I choose this measure for success for two reasons. 1) Delivering on commitments is a fundamental skill of a Scrum team. It builds trust between Implementation Team and Product Owner. 2) It is relatively easy (uh, possible) to measure in this context (“the light’s better“).
Looking at this graph, you might get the impression that a 70 to 90% success rate is OK. I don’t think so. The goal is to be a reliable partner. Yes, a team needs the safety to fail once in a while, especially when they just start out with Scrum, and if you focus too much on the goal of certainty, then other things, like performance and creativity, may suffer.
Scrum is Hard to do Well
So I would interpret this data differently. There are teams that are doing well, “successful” and those that need improvement:
…but I think we’re getting better!
It looks like 38% are doing pretty good Scrum, delivering on their commitments, and 62% could be doing better. This compares favorably with the 76% of all respondents who scored 7 or fewer points in the 2008 Poll on the minimal Nokia Test.
The interesting question is what are the signs of a good (or bad) Scrum team? I have been playing with Pivot Sheets and will post some analysis of the relationships between the various factors. (And if anyone is good with statistics and/or has access to better tools than Excel for this purpose, your help would be most welcome!).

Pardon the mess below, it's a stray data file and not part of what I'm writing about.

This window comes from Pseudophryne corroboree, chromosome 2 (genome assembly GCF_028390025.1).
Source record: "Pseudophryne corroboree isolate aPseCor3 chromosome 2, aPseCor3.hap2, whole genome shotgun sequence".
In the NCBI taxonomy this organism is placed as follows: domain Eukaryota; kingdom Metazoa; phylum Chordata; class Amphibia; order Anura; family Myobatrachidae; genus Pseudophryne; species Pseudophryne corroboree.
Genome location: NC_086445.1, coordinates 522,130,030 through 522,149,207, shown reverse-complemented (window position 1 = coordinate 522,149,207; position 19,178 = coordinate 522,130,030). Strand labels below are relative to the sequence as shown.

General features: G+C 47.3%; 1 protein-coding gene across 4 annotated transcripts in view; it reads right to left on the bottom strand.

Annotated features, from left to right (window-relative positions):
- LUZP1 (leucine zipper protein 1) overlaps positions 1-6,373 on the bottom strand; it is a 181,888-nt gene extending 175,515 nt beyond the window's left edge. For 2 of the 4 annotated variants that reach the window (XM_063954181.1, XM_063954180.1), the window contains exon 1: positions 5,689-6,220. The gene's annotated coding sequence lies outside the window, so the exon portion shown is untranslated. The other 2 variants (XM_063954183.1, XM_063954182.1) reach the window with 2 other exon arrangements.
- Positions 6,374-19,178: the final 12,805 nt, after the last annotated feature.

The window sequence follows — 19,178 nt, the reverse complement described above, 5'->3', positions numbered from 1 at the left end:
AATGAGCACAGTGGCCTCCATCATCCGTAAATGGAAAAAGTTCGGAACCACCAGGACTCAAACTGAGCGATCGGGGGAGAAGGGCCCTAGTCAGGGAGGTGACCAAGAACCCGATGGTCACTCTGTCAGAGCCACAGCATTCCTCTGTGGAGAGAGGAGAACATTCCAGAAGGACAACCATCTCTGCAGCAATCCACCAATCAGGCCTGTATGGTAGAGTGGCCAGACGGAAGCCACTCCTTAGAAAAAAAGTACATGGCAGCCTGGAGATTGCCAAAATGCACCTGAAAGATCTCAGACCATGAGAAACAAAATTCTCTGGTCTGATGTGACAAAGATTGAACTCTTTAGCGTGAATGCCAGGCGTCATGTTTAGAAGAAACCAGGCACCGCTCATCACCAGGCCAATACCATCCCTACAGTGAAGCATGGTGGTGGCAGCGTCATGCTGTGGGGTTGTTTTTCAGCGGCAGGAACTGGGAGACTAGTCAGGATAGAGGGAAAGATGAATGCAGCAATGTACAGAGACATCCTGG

Update 6.3.11: Here is the original Poll and the actual data in spreadsheet form. (Don’t use google’s graphical summary of the results. For reasons I do not understand it is not correct).
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I don't think that between 70 and 90% is bad. Yes one goal is to be predictable.
I had coached a team that made their sprints all the time. 3 other teams in the same organisation did not. Non of them used Burndown charts at that time. When we introduced burndown charts, we had some discussion if it was wurth using the burndown chart for the "good" team.
It was decided they would too.
The burndown chart showed that there was a big problem with the so called good team.
They had almost nothing done, untill the very last day.
This team was calling things finished, that weer in reality not finished (resulting in bad quality.)
I had another team that was always above 100%. This team always under committed. They did this because they received large bonusses for arriving at 100%.
I am totally with you that this is a very superficial definition of success.
I believe measurements of team performance can useful for helping the team understand its performance. They are worthless for 'driving' performance, setting targets, or comparing teams. The measurements are easily manipulated and may ignore important aspects, such as quality or exertion, as you correctly point out.
I don't think a team should regularly over-commit. It means the team does not understand its capacity or is being put/is putting itself under too much pressure.
So while I would never even suggest punishing a team for not meeting its commitment, as a coach, I would encourage a team to try to hit its commitment +/- 10% most of the time.